Published on in Parents PACK
The science on vaccine safety and efficacy is clear. Vaccines are not the cause of autism or other conditions, and the benefits of vaccines — including the prevention of severe and deadly diseases — clearly outweigh the risks, which are typically minor, such as pain or redness at the injection site.
Unfortunately, despite the scientific agreement about vaccines, the topic has been a source of discussion during the 2016 United States presidential campaign, and, is shockingly, a measure of the differences among them.
For this reason, we wanted to provide a summary of the positions of the four major candidates for U.S. president as well as address the facts and myths of their positions.
Hillary Clinton — Democratic Party
During this election cycle, Democratic Party nominee Hillary Clinton is the only of the four major candidates to favor vaccines clearly and consistently. In February 2015, she tweeted:
Gary Johnson — Libertarian Party
Libertarian Gary Johnson’s personal views on vaccines have evolved quite recently. In 2011, he tweeted, “No to mandatory vaccines.” However, in late August 2016, Johnson reversed his position. In an interview with Vermont Public Radio (VPR) on Aug. 25, Johnson said he became more aware of the concept of herd immunity and now supports mandatory vaccines. Herd immunity occurs when so many people in a community are immunized that even those who aren’t immunized — or who are unable to be immunized — will be protected. Herd immunity requires high enough vaccination rates in a community to prevent diseases from spreading.
Johnson also said he believed vaccines were a local issue, but if they became a federal issue, he would “come down on the side of science” and would “probably require that vaccine.”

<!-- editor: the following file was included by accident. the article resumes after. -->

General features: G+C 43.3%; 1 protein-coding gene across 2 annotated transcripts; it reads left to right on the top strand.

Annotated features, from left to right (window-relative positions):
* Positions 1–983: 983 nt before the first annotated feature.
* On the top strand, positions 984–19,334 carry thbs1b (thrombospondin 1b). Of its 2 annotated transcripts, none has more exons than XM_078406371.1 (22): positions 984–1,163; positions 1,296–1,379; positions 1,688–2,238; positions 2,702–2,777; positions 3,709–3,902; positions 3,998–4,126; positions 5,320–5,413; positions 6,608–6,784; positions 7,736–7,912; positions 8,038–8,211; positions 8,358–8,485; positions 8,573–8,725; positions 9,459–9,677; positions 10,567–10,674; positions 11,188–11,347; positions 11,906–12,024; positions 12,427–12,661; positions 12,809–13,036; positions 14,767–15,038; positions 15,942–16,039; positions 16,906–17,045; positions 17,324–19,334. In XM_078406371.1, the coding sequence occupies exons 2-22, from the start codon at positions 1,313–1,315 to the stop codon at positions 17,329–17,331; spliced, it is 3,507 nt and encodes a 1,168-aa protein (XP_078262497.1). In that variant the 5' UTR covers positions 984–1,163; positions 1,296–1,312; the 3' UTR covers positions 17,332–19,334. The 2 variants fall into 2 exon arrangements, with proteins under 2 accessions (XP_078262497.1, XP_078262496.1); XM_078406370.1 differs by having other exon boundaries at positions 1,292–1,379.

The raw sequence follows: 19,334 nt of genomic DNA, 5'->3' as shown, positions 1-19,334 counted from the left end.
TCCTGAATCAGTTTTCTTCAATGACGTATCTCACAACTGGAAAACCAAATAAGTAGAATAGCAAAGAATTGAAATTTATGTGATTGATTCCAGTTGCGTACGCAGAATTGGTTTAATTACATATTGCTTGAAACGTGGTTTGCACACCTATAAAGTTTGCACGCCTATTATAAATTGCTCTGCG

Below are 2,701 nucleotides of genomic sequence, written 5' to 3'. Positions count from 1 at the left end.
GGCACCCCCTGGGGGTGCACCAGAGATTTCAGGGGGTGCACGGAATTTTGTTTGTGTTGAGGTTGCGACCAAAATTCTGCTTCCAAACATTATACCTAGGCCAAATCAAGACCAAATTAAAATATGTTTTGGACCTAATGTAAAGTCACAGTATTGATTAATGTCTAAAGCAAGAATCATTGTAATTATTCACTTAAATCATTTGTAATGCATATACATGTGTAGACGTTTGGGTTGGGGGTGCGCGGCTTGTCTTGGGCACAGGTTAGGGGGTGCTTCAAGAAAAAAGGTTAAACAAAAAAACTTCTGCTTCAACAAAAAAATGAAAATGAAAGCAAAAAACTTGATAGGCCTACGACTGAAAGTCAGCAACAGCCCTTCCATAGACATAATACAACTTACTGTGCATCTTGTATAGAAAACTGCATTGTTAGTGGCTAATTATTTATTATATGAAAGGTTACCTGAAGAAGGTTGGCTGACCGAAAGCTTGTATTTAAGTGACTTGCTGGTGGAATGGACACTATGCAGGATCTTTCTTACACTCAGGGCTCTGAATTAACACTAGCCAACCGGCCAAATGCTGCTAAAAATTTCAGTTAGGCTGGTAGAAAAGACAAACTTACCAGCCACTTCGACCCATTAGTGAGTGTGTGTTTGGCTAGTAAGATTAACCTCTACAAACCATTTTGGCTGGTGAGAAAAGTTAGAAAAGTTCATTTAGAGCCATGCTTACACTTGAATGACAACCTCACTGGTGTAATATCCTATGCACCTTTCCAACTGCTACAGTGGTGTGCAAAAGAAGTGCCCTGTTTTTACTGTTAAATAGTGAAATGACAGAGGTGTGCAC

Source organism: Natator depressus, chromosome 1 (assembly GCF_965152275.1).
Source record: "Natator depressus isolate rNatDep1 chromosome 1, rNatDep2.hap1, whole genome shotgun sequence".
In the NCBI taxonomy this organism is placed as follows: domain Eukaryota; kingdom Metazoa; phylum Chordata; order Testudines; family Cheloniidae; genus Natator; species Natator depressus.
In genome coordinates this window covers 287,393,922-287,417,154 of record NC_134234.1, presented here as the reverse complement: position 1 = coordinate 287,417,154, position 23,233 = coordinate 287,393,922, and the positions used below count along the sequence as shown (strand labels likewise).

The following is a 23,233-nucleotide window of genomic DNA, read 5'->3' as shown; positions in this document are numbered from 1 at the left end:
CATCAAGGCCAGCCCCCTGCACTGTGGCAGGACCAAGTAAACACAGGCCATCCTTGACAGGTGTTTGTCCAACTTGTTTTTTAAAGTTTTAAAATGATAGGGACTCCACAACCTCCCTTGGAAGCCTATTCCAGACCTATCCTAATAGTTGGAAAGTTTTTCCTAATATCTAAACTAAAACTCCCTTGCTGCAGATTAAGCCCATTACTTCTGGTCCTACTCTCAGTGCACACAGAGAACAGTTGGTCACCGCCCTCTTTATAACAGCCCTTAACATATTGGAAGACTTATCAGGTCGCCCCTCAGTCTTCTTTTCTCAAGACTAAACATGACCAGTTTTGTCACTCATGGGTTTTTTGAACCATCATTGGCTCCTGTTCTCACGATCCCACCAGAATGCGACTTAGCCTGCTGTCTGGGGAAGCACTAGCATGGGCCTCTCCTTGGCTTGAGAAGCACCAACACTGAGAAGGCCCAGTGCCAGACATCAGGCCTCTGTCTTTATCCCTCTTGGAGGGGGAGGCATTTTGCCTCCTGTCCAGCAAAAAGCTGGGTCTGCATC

Dr. Jill Stein — Green Party
In both July and August of 2016, Green Party candidate Dr. Jill Stein, who graduated from Harvard Medical School and practiced internal medicine for 25 years, expressed doubt about the safety of vaccines and the effectiveness of vaccine regulations. In an interview with The Washington Post, Stein said vaccines were “an invaluable medication” but that people do not trust the vaccine regulatory agencies such as the Food and Drug Administration, which licenses vaccines, and the Centers for Disease Control and Prevention, which recommends vaccines. She said that mistrust is a result of undue influence by the pharmaceutical industry on those agencies.
In her earlier statements, she invoked her qualifications as a doctor to claim that real concerns still exist among physicians about the vaccine schedule and the alleged toxicity of vaccine ingredients. After the interview, she initially tweeted, “There’s no evidence that autism is caused by vaccines,” but deleted the statement five minutes later and replaced it with more equivocal language, tweeting:
I'm not aware of evidence linking autism with vaccines. Let's do more to support autistic people & their families. https://t.co/eISgfxQ5vm— Dr. Jill Stein (@DrJillStein) July 31, 2016